Logan Young

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Logan Young (1940–2006) was a Memphis, Tennessee businessman and a booster for the University of Alabama football program. In 2005, Young was found guilty in federal court for charges relating to his role in a scheme to pay a high school football coach $150,000 to help recruit a player to Alabama.[1]


Young attended Vanderbilt University in Nashville, Tennessee, during which time he befriended legendary Alabama football coach, Bear Bryant, through his father.[2] Young inherited an Arkansas food manufacturing company[3] and owned the Memphis Showboats, a United States Football League team in the 1980s.[4]

Alabama scandal[edit]

NCAA sanctions[edit]

During the 2000 season, an assistant football coach at Trezevant High School in Memphis claimed that Young had paid Lynn Lang, the Trezevant head football coach, approximately $150,000 to encourage defensive lineman Albert Means to sign with Alabama.[5] Following the investigation by the NCAA, Alabama received a five-year probation, a two-year bowl ban, and a reduced number of scholarships that the university could award—limiting them by twenty-one scholarships over the next three years.[6]

Alabama sanctions[edit]

Amid fears that the NCAA was considering hitting the school with a "death penalty," which would have shut down the football team for at least one year, Alabama permanently disassociated itself from Young in 2000. Alabama not only banned him from any involvement with the athletic program, but stripped him of his $40,000 luxury box at Bryant–Denny Stadium and canceled an insurance policy that would have paid $500,000 toward the Paul "Bear" Bryant Museum on campus upon Young's death.[2]

Young was convicted in federal court on conspiracy to commit racketeering, crossing state lines to commit racketeering, and arranging bank withdrawals to cover up a crime.[3] Young's defense claimed Lang, who was also convicted of a racketeering conspiracy, was motivated to testify against Young in exchange for a lighter sentence.[3] He was eventually sentenced to six months in jail, though he continued to firmly deny any wrongdoing.[7]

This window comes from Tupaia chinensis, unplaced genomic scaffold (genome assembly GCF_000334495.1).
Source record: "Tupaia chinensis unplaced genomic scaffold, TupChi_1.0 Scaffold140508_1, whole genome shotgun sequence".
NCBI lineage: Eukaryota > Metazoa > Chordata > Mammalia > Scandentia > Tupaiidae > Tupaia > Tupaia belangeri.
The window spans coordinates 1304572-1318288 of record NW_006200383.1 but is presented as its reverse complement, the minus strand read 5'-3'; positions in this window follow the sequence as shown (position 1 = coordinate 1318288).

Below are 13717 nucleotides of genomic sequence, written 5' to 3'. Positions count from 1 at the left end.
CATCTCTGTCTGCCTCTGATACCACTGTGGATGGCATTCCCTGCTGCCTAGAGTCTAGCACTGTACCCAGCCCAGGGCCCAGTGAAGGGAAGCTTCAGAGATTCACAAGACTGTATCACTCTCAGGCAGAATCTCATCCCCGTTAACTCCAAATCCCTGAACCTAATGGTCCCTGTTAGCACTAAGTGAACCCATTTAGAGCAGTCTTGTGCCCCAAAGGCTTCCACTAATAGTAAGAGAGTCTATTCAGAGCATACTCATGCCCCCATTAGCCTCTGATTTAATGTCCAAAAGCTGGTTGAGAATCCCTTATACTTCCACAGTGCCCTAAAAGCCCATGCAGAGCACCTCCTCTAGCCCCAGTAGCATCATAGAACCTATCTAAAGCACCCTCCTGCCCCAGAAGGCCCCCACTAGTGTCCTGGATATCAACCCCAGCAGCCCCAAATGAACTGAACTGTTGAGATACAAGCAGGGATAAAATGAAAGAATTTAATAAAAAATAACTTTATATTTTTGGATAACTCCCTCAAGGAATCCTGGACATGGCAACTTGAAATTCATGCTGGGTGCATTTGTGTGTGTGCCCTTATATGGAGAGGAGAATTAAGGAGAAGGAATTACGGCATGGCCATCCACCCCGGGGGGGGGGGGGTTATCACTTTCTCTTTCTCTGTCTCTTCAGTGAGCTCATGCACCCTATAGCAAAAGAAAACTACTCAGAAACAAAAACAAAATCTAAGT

On April 11, 2006, Young was found dead in his home in Memphis.[4] Originally thought to be a homicide due to the large amount of blood found throughout the house, local police concluded that Young's death was accidental.[8] This conclusion however is not without controversy due to the implausible explanation given by investigators. According to Homicide Lt. Joe Scott in a press conference, Young tripped while carrying a salad and soft drink up a set of stairs and hit his head on an iron railing. The fall onto the railing opened a large gash across the top of Young's head, causing him to drop to the floor bleeding profusely. After lying on the floor for some time, Young got up and walked bleeding through several rooms of his spacious, two-story house before ending up in his second-floor bedroom. According to Scott, Young walked past several telephones but didn't place an emergency call.

An appeal of the federal conviction on money laundering and conspiracy charges was pending when Young died.[9]


  1. ^ "'Bama booster convicted for bribing coach". St. Petersburg Times. 2005-02-03. Retrieved 2008-10-23. 
  2. ^ a b Fish, Mike (2006-04-13). "Young remained a Bama booster to the end". ESPN. Retrieved 2008-10-23. 
  3. ^ a b c Schlabach, Mark (2005-02-03). "Alabama Booster Convicted". The Washington Post. Retrieved 2008-10-23. 
  4. ^ a b "Convicted Bama booster found dead at his home". Associated Press. 2006-04-12. Retrieved 2008-10-23. 
  5. ^ "It's official: NCAA opens investigation". TideSports.com. 2001-02-23. Archived from the original on 2007-09-28. Retrieved 2008-10-08. 
  6. ^ "NCAA puts Alabama football on five-year probation". Associated Press. 2000-02-01. Retrieved 2009-03-10. 
  7. ^ "Young denies actions despite conviction". Associated Press. 2005-06-06. Retrieved 2008-10-23. 
  8. ^ "Cops: Ala. Booster's Death An Accident, Not Murder". Associated Press. 2006-04-13. Retrieved 2008-10-23. 
  9. ^ "Bama booster's death an accident". Sports Illustrated. 2006-04-13. Retrieved 2006-04-13. 

Further reading[edit]

Mandel, Stewart (2007). Bowls, Polls & Tattered Souls: Tackling the Chaos and Controversy that Reign Over College Football. John Wiley and Sons. ISBN 0-470-04917-0.